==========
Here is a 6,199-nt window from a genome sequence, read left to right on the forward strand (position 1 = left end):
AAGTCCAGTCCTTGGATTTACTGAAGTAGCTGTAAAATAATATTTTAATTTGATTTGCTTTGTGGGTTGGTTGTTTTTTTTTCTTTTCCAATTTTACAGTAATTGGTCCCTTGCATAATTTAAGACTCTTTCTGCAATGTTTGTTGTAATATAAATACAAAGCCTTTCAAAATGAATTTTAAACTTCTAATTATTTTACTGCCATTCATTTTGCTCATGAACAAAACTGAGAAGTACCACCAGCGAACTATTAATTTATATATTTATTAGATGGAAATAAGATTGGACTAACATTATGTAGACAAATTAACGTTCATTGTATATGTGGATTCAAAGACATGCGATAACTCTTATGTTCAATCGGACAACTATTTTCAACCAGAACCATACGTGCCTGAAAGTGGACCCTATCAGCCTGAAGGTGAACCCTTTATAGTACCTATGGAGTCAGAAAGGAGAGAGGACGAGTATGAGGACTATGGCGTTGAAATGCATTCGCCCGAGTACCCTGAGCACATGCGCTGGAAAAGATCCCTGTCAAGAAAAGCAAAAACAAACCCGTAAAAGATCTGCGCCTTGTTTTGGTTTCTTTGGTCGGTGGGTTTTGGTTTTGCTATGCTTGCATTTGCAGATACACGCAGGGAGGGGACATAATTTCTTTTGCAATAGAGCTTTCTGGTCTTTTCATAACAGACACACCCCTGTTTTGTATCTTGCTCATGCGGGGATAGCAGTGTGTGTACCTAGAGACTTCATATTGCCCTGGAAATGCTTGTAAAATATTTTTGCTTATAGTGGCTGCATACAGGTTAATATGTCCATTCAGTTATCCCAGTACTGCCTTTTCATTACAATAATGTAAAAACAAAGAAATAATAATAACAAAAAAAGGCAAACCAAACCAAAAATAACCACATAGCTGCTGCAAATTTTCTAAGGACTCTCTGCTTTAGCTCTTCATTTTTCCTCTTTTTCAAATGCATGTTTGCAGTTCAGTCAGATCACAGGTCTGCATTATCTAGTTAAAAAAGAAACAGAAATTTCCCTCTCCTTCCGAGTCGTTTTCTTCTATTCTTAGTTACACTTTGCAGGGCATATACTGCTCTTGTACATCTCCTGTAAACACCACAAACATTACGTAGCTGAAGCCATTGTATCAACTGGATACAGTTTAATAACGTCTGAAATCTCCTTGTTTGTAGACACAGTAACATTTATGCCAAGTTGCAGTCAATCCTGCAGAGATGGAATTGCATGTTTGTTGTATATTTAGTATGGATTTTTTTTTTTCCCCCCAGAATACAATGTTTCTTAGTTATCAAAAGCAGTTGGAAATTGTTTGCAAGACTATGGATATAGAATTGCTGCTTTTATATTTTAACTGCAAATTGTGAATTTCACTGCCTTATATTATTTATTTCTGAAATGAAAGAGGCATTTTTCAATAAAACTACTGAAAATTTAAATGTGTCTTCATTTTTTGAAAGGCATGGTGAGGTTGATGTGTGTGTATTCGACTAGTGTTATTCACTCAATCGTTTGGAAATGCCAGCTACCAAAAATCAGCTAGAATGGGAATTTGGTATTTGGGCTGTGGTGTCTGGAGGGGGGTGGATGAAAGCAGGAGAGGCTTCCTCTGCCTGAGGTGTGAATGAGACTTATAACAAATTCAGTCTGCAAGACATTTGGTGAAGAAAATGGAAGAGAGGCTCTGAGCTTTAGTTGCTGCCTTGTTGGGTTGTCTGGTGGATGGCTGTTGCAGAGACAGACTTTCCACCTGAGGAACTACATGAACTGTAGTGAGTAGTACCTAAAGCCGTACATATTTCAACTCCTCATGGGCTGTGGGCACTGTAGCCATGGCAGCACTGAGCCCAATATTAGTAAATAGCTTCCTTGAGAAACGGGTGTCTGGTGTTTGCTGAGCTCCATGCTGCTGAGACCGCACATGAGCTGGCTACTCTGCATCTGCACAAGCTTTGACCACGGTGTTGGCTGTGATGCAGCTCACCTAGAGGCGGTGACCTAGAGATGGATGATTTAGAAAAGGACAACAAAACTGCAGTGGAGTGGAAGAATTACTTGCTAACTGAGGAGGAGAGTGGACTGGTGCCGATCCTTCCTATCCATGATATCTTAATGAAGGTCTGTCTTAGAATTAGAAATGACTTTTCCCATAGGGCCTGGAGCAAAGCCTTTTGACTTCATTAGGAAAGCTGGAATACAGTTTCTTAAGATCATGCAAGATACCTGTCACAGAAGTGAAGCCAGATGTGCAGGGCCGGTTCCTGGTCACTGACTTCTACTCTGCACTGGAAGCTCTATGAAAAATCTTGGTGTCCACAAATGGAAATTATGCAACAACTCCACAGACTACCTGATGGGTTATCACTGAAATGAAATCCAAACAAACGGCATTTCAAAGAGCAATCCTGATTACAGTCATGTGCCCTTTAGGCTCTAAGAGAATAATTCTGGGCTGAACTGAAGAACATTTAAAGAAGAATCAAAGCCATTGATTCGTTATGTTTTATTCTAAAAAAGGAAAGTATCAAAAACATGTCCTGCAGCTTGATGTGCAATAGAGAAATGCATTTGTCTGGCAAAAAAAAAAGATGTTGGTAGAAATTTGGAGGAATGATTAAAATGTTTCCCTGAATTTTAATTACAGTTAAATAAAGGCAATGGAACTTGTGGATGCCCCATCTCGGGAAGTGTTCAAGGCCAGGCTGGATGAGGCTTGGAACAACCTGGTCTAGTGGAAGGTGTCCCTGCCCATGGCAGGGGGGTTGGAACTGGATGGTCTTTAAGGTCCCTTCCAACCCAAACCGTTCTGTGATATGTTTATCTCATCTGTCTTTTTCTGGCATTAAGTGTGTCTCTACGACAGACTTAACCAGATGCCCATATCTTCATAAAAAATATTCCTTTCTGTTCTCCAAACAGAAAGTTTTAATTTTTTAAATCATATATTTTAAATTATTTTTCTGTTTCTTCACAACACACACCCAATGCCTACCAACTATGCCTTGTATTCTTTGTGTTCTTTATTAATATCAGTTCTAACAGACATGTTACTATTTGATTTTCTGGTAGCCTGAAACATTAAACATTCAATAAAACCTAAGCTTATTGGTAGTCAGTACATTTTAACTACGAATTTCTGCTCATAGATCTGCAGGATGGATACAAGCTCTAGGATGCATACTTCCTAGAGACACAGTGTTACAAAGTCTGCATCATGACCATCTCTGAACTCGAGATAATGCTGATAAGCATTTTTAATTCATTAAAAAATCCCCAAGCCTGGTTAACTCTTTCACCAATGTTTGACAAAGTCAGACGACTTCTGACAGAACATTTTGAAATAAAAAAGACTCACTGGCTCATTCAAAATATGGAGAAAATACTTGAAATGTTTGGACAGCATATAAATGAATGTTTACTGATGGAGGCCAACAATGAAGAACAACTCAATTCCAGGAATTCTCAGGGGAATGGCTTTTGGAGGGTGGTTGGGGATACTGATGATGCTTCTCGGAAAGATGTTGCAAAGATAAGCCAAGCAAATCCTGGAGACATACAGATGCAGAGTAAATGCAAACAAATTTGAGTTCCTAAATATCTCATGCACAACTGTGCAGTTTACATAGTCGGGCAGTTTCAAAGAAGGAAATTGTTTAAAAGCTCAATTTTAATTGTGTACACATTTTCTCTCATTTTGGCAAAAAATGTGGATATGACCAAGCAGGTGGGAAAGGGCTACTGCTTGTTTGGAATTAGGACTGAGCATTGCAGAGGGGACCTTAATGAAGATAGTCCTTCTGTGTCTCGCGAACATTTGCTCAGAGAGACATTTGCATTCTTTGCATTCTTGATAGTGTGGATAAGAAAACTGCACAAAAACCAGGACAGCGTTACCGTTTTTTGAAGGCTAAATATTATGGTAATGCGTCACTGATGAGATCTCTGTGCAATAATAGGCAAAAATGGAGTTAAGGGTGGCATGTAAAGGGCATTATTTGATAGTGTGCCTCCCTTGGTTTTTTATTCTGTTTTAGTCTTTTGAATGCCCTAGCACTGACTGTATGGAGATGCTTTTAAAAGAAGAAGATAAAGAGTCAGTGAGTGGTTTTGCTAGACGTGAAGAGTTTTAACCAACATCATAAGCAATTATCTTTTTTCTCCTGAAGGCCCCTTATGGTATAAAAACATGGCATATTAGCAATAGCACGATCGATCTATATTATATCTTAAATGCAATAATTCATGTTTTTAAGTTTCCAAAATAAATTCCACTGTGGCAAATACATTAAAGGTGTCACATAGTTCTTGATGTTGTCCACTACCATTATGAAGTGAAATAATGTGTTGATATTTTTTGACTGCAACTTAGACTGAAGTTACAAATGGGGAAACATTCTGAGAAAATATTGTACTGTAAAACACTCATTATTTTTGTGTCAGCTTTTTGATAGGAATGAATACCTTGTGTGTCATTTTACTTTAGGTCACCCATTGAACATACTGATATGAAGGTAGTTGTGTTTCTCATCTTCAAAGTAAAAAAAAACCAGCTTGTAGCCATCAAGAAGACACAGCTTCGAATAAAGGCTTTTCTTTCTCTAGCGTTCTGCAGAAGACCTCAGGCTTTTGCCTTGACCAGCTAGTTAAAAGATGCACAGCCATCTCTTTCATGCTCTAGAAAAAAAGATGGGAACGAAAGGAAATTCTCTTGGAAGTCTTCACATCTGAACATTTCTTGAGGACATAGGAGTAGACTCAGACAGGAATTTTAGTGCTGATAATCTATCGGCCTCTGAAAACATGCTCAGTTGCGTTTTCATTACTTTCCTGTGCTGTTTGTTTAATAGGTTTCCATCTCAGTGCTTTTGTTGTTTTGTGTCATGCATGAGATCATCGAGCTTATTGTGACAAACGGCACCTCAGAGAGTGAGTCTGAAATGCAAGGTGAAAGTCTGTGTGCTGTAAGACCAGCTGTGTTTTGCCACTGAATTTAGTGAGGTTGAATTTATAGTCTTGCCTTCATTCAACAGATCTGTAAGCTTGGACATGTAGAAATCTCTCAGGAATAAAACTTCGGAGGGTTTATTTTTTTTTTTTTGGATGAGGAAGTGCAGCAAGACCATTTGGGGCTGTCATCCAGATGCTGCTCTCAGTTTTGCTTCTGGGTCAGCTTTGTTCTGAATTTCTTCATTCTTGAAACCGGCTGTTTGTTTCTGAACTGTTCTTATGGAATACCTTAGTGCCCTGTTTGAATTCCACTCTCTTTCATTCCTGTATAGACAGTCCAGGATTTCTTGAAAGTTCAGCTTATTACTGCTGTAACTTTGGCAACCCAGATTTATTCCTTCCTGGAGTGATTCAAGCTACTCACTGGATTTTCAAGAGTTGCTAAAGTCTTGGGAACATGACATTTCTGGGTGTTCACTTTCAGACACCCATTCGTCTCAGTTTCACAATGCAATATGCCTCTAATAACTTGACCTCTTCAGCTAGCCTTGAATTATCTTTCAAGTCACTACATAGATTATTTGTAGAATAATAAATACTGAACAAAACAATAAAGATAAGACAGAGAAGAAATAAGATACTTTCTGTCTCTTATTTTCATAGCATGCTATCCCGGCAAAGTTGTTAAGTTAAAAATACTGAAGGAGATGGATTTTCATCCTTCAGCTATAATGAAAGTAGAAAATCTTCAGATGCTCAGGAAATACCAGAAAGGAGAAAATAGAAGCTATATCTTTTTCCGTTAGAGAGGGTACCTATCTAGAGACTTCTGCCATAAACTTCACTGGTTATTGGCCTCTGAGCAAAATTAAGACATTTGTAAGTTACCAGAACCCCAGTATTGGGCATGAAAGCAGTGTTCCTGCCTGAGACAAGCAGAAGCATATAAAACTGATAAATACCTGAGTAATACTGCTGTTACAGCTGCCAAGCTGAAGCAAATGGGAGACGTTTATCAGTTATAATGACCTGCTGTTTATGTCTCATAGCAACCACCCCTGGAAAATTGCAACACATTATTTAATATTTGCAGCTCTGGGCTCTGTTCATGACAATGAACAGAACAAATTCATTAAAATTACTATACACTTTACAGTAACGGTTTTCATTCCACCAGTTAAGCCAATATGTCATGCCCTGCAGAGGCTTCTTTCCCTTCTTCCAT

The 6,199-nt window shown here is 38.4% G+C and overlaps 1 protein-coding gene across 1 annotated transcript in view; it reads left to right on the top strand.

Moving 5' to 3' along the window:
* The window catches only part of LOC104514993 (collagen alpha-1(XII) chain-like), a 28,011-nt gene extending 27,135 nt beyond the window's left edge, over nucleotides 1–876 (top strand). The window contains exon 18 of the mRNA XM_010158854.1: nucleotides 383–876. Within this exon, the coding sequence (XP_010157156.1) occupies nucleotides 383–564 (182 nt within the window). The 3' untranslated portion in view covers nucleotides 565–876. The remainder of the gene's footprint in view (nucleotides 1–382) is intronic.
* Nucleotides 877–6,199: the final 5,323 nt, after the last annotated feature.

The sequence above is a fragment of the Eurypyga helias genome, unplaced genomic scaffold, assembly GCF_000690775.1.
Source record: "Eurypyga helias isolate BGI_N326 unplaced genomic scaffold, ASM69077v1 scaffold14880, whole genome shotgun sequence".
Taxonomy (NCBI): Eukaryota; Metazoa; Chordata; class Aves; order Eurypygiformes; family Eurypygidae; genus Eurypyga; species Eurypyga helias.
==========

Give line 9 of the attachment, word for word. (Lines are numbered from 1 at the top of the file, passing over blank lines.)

Taxonomy (NCBI): Eukaryota; Metazoa; Chordata; class Aves; order Eurypygiformes; family Eurypygidae; genus Eurypyga; species Eurypyga helias.